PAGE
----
When we onboard clients at Duft Watterson, we nearly always start with a basic brand position question: “If someone stopped you in an elevator and asked what makes your company unique in the market, could you say it in 12 words or less?” The answer is almost always no.
We call this important sentence a brand position statement. And the challenges of creating and codifying one–and the brand elements that surround it– are well known. This is amplified in the tech industry where companies often offer products or services similar to their competitors, or when their tech is difficult to express.
But even these companies should be able to convey their unique value to the market in a concise manner. If not, they risk defaulting to prayer-and-a-wish marketing or competing on price as a commodity, and that’s rarely a winning formula for success.
So, how do we help clients land on an effective brand position?
We do it with Brand Planning, an investigative process–part research, part divining– where we help companies identify and codify several important and foundational brand elements that leads to creating a strong brand identity. The benchmark elements in our brand plans include a brand archetype, a brand position statement, unique value propositions, competitor SWOT analysis, and audience segmentation (and their motivators). Below is a description of each element:
Using inspiration from Carl Jung’s model, and research, we help clients discover and settle on one of 12 archetypes (aka personas) that reflect the best of who they are now, and who they want to be in the next few years. This is where you determine if your company is an outlaw (Harley Davidson), a lover (Godiva), a ruler (American Express), a jester (Snickers), or something else.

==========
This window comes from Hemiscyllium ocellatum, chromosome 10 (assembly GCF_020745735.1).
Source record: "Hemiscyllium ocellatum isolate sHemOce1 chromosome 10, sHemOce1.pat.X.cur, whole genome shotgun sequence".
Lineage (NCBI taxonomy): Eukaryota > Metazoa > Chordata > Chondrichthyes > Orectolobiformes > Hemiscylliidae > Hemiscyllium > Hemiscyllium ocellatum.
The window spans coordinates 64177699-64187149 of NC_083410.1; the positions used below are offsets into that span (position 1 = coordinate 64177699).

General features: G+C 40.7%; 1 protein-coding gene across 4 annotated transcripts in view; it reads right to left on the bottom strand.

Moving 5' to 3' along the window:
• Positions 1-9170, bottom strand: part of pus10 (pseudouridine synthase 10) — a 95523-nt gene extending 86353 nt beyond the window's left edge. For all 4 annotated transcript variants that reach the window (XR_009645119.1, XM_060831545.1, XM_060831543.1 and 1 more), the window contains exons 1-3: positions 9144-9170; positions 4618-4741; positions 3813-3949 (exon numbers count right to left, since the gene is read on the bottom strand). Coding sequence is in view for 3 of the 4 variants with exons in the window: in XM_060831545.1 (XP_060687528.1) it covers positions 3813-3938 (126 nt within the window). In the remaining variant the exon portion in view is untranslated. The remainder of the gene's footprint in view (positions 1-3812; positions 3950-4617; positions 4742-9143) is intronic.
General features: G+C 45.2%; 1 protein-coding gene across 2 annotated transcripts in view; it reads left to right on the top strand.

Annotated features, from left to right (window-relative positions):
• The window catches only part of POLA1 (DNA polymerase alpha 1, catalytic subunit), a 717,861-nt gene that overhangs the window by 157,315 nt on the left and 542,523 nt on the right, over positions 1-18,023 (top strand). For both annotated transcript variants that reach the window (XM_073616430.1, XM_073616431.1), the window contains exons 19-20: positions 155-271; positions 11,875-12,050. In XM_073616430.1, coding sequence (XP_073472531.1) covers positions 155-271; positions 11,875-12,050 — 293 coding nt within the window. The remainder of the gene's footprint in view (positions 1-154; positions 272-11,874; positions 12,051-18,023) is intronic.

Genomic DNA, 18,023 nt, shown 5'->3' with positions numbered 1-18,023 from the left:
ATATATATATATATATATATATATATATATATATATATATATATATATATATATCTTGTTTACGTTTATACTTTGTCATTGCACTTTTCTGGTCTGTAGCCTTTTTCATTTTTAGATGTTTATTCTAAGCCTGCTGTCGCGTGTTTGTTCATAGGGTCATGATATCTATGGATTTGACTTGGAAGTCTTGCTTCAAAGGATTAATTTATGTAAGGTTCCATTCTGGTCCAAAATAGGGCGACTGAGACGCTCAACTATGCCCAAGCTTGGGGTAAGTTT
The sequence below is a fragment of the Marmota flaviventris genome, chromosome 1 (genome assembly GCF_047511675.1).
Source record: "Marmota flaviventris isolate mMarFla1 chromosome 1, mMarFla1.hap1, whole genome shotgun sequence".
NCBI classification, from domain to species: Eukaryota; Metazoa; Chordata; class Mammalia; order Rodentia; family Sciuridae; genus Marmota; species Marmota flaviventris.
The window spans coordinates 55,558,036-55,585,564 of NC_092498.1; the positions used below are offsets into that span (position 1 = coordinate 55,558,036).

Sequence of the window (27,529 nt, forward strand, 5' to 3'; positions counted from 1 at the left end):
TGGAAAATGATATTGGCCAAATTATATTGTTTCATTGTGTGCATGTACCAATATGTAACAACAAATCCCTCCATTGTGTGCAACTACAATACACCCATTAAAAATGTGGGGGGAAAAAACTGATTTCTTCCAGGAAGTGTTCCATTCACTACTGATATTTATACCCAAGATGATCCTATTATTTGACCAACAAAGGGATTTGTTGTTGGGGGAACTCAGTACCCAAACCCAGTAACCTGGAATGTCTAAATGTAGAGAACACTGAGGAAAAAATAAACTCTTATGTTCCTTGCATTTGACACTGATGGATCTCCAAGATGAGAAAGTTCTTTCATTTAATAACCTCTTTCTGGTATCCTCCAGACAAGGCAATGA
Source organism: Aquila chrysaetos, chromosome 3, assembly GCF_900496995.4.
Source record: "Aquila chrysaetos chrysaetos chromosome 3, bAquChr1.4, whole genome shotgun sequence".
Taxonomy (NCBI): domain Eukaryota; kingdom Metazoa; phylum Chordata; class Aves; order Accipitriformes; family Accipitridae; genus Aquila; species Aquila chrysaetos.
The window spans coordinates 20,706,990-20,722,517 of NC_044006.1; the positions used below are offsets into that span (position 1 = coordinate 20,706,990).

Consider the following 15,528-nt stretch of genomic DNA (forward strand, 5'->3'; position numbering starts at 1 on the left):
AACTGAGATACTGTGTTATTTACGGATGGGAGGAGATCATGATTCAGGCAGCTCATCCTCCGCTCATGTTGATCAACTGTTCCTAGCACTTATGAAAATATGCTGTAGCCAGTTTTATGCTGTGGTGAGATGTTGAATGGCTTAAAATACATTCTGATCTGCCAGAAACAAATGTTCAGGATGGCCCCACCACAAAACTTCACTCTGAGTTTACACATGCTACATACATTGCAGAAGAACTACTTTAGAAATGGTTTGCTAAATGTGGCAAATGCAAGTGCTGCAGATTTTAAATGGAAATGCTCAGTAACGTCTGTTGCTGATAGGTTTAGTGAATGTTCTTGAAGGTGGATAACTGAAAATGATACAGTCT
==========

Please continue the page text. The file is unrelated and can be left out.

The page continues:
Brand Position Statement:
This is a concise statement I mentioned above that helps a company occupy a distinct place in the customer’s mind. We find they work best when they are 12 words or less. When you have one, every piece of marketing trues back to it.
Unique value propositions:
If your company offers something that no one else does, identifying your UVPs is much easier. The challenge lies when other companies offer something similar to yours, which happens to be 90% of the market. That’s when you need to really dive in and find the stuff you can own, or at the least, express it better than the competition.
Competitor SWOT analysis:
Have you ever systematically documented what your competitors do? I mean really mapped it? If not, you should. By breaking down their strengths, weaknesses, opportunities, and threats, you’ll better leverage your company’s opportunities to embrace and challenges to avoid.
You might think you know who your customers are and what they really want, but until you ask them–as well as people who choose not to do business with your company–you’re probably embracing a few incorrect assumptions and missing opportunities.
This isn’t everything we include in our brand plans at Duft Watterson. We also often include user interface audits, market assessments, brand language conventions, and more. But once the above brand elements are determined and codified, it’s much easier to confidently move forward with marketing and advertising campaigns that actually work. Or, as my friend and brand planning aficionado, Jack Pariseau, has said, “It’s an important marketing step if you care about winning.”